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Multivitamins Don't Lower Disease Risk, Study Shows

A new report coauthored by a Boston doctor says women who take multivitamins after menopause have the same risk of cancer and heart disease as women who don't.

The study finds that while multivitamins don't prevent the diseases, they don't do any harm. Dr. JoAnn Manson of Brigham and Women's Hospital says that means women shouldn't be discouraged from taking supplements, but should still eat well-balanced diets.

"Popping a multivitamin pill will not be a magic bullet for good health," Manson says. "However, many people don't follow a healthy diet, and for those individuals multivitamins may have a role as a form of insurance."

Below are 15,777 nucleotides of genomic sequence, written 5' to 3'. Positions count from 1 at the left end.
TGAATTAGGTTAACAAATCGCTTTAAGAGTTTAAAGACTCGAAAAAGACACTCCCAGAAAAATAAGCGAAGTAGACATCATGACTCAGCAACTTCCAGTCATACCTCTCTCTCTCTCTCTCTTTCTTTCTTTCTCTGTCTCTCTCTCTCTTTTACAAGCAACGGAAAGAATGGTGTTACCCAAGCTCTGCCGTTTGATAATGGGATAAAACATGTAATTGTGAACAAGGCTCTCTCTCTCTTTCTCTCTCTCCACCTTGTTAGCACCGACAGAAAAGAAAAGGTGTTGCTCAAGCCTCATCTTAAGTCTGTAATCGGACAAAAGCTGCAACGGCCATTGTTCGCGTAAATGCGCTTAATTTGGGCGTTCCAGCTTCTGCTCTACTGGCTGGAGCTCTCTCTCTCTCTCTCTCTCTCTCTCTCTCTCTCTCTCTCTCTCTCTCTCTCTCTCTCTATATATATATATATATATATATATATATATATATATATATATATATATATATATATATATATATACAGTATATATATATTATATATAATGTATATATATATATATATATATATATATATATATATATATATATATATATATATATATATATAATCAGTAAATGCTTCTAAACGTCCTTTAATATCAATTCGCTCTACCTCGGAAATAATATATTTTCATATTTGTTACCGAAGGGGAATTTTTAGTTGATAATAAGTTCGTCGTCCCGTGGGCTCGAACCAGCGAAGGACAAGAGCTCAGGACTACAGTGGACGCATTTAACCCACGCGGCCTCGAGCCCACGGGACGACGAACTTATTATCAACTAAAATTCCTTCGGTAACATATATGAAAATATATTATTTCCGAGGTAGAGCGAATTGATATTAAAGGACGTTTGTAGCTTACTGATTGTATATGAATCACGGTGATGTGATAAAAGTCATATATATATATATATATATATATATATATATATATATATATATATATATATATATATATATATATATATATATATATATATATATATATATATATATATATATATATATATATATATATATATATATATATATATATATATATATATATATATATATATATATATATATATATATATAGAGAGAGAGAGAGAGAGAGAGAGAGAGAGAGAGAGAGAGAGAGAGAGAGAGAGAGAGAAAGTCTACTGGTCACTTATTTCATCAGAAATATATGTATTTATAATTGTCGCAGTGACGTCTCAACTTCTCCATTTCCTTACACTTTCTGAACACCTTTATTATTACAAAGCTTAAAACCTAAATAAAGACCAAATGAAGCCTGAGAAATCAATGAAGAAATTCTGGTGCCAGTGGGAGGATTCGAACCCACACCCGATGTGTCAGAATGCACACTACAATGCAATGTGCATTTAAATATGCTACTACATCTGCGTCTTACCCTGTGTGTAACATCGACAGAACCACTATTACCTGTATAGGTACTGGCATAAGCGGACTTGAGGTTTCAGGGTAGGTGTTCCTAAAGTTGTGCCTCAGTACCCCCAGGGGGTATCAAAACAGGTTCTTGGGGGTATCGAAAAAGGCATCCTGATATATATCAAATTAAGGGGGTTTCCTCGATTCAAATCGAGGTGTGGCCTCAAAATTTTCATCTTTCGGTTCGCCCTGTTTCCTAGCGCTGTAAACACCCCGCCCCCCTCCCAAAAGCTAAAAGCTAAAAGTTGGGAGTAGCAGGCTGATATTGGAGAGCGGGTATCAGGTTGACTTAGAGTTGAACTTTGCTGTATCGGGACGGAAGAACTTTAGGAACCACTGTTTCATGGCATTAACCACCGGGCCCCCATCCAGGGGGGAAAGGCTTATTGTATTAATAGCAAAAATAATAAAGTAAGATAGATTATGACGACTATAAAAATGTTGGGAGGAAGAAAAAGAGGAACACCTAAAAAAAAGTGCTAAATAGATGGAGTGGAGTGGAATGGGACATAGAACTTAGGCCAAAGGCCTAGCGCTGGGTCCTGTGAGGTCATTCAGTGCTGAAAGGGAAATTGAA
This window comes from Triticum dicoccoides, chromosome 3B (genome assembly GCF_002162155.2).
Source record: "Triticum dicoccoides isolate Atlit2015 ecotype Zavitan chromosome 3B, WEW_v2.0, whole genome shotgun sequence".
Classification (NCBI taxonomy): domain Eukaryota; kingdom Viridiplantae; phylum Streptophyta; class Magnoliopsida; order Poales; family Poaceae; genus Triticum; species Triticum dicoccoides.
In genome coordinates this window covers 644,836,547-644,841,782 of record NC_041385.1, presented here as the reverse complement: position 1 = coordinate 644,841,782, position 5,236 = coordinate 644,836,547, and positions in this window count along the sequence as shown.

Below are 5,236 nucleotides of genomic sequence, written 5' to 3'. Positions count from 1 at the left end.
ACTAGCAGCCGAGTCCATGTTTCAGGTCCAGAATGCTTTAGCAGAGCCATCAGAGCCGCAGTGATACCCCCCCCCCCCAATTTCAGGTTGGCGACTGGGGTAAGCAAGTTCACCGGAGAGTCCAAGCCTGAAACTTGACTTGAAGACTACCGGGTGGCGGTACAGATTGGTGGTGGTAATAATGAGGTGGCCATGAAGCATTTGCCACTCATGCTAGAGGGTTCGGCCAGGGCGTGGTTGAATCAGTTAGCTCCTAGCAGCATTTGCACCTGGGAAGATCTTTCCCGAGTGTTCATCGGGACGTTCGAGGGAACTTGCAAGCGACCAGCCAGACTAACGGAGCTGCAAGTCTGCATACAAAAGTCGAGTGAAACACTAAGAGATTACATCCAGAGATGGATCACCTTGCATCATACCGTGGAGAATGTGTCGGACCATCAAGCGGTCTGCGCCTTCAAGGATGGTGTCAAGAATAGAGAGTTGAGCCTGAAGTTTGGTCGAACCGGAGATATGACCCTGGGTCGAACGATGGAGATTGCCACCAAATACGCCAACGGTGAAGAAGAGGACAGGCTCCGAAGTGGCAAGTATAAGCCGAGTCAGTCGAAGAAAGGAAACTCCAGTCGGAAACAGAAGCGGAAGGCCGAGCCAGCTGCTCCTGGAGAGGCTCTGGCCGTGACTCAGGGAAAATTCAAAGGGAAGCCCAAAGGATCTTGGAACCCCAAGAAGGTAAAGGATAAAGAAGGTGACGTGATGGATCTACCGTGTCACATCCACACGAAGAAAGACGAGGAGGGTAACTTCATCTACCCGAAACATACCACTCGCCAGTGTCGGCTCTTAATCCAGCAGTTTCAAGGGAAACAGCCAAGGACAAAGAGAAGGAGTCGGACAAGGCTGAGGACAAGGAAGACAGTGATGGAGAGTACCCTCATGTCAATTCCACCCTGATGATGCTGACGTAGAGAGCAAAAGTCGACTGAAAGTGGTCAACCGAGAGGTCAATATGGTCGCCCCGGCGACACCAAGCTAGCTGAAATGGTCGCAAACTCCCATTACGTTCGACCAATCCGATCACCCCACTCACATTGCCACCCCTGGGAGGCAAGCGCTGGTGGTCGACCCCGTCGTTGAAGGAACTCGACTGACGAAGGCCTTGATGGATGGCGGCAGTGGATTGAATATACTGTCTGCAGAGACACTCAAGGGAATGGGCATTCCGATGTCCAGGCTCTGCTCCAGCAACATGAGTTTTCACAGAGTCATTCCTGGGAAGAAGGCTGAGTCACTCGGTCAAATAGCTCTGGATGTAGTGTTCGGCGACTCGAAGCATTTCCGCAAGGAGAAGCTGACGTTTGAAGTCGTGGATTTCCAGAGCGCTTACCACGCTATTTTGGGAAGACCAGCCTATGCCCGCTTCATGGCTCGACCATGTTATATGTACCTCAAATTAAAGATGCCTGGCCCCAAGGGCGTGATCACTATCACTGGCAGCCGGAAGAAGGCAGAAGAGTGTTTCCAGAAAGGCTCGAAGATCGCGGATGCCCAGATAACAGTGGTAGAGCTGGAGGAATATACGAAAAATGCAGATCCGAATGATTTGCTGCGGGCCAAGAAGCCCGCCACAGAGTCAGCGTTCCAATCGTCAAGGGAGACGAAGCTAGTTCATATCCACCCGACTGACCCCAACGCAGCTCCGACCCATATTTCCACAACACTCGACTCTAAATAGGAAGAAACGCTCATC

The latest research, which appears in the current issue of the Archives of Internal Medicine, followed more than 161,000 women for eight years. Manson says longer-term studies have shown some cancer reduction benefits from multi-vitamin use.

This program aired on February 10, 2009. The audio for this program is not available.

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